An A-grade essay on Religious Language.
Faith and religion is considered to be something beyond human comprehension and experience. Therefore language of faith does not seem to operate in the normal way and it is considered “meaningless” by many philosophers. The Logical Positivists argue religious language to be meaningless on the basis that is cannot be verified according to AJ Ayer’s Verification Principle, as in any talk of God is neither verifiable from evidence nor true by definition. It does not add anything to our view of reality so it is not literally significant; it is “pseudo-language” as Ayer put it. Similarly, religious language is seen to be meaningless by the Falsificationist Flew but on the grounds that it cannot hypothetically be proved wrong, therefore talk of God tells us nothing about this world. There are many approaches to attempt to overcome the “so-called problem of religious language” including that it has a symbolic and mythological nature as opposed to being factually accurate. Scholars who support a mythological view of Religious Language claim that the Falsificationists and Logical Positivists have made a misdiagnosis on what the language is really trying to convey and express.
A myth is a story or narrative which points to something more than its basic literal interpretation. It consists of metaphors, symbols, analogies and allegories to express the inexpressible and reflect an exploration of human purpose and destiny which can be better understood if it is “demythologised”. Within theological traditions, the concept of mythology is extremely significant throughout history. The professor Ninian Smart claims that myths are an essential component of any religion to be able to explore fundamental questions of meaning through a narrative form.
Philosophers who argue that religious language is the language of myth do not see a problem in the linguistics of faith. They see mythology and symbolism to be used to express our faith rather than attempting to prove the existence of God or to express any historically factual accounts. The Theologian Rudolph Bultmann claims that much of the New Testament is “mythological”. It should not be judged with a literal mindset but re-interpreted relative within a context of contemporary society and culture. This allows us a better understanding and insight of what the text is dealing with. In Bultmann’s Op cit, he claims that “The whole conception of the world which is presupposed in the preaching of Jesus as in the New Testament generally is mythological” in particular the resurrection stories to be an example of this. The idea of a “resurrection” could be interpreted as a metaphor for a kind of transformation man experiences when committing himself to faith. By unpeeling and “demythologising” the layers of meaning within religious text, one can better understand the nature of God and the human condition.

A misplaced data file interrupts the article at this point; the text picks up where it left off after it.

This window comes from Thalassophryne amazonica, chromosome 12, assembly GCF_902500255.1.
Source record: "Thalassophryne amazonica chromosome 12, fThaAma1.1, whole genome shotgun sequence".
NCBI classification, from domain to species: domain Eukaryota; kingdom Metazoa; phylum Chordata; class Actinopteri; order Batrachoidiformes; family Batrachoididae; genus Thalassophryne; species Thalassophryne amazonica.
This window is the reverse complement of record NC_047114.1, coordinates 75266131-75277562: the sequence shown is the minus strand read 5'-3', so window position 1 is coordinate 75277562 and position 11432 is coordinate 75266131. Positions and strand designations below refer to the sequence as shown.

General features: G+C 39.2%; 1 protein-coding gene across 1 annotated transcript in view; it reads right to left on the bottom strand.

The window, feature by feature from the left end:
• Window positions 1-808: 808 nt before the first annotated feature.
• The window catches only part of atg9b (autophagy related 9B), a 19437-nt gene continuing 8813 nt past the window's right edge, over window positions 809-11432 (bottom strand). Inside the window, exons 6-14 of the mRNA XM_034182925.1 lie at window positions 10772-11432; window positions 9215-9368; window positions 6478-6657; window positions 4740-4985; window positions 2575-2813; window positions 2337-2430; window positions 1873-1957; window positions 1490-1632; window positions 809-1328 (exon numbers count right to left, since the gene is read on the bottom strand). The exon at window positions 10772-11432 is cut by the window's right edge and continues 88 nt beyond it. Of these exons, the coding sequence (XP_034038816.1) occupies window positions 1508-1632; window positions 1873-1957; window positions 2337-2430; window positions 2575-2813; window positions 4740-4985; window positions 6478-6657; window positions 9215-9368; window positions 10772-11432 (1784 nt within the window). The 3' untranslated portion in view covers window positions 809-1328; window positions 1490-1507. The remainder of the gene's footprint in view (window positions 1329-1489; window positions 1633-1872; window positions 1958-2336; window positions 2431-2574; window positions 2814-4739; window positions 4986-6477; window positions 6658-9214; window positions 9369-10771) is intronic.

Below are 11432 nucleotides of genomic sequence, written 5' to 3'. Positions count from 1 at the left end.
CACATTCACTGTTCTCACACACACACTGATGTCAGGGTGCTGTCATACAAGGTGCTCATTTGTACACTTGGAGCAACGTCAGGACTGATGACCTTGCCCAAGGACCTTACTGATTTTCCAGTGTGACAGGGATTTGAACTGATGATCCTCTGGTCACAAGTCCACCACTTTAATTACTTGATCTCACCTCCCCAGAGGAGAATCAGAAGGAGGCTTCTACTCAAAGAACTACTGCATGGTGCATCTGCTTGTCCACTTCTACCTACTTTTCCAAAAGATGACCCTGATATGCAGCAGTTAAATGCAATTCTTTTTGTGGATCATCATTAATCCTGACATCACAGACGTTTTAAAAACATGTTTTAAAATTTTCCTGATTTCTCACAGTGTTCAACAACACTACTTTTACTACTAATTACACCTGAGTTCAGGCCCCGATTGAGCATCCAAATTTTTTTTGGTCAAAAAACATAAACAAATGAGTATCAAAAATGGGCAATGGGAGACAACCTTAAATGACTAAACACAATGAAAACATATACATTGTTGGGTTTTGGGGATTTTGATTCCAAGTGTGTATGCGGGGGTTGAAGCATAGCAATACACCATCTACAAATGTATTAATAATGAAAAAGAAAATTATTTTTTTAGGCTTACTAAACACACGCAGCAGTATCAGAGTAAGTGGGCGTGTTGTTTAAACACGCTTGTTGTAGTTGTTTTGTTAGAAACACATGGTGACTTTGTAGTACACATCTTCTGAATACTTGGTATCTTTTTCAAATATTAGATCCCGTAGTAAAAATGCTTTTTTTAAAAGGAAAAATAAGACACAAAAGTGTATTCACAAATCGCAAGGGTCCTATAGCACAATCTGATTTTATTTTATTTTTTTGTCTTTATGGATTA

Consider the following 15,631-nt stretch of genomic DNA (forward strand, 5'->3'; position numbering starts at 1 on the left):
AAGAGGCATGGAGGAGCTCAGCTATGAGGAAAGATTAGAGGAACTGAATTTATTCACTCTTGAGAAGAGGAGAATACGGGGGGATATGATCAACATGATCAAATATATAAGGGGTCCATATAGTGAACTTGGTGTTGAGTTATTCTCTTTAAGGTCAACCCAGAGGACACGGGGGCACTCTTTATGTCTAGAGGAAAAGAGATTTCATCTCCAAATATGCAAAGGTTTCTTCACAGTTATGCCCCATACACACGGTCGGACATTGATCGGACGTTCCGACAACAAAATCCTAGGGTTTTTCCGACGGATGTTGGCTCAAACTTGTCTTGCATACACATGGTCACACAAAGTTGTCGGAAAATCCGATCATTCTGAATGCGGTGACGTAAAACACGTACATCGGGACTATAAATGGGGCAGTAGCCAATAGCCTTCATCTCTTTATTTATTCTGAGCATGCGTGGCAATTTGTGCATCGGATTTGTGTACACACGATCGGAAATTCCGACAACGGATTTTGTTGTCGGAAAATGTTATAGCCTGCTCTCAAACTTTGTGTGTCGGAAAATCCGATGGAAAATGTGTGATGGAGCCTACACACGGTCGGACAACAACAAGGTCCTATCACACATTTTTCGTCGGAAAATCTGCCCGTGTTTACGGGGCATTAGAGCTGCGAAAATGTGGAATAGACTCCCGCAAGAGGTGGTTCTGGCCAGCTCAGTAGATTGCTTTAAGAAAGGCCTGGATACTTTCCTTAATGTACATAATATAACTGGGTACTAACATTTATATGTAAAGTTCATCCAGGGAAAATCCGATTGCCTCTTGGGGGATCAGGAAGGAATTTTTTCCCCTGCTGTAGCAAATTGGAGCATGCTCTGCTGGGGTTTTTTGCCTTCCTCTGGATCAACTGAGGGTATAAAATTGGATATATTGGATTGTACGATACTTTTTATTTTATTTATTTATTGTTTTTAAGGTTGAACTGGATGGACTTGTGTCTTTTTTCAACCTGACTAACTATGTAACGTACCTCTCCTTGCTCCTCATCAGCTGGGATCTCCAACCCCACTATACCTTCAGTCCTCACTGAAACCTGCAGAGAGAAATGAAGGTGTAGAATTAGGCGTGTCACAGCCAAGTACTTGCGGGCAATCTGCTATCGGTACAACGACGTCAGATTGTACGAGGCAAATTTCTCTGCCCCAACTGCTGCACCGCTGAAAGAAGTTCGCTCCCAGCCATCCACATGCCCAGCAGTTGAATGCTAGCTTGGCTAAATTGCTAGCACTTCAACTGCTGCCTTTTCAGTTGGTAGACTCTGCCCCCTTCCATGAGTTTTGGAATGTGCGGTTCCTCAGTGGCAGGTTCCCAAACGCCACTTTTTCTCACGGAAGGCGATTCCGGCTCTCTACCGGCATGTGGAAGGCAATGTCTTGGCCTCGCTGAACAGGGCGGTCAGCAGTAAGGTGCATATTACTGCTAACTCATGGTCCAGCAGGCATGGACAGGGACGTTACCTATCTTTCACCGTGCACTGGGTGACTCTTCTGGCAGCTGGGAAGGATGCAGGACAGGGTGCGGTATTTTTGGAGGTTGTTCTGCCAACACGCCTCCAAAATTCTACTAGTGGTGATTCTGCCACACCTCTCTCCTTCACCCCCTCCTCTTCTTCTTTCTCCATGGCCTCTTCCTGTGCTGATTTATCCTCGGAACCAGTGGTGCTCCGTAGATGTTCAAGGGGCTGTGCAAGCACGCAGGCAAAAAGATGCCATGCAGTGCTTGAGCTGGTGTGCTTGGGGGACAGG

A problem arises with the notion of “demythologising” a given text with misinterpretation of the translation. It is likely that a text read today might mean something significantly different to someone reading it five hundred years ago due to radical culture and society differences. Some argue that there is still a problem with religious language due to this ambiguous aspect of its character assuming it is of mythological nature. However, this might be the case when attempting to interpret an individual section of Biblical scripture but may become more coherent when reviewing several passages and their relation to each other.
Paul Tillich was a philosopher who defended the notion of symbolism solving the “so-called problem of religious language”. He famously stated: “The language of faith is the language of symbols”. For Tillich, faith is a state of “ultimate concern” which cannot be expressed directly as incorrectly assumed to have been by certain philosophers who argue religious language to be meaningless. He emphasises that there exists different sorts of symbols which are distinguished into “signs and symbols” in his “Dynamics of Faith”. He suggests that symbols “participate in the reality of that to which they point to”. A flag is an example of a symbol as opposed to a sign as it represents the history, hope and values of the country. Its imagery has layers of meaning and something we share and “participate” in what it stands for. Tillich claims that symbols “open up levels of reality which are otherwise closed for us”.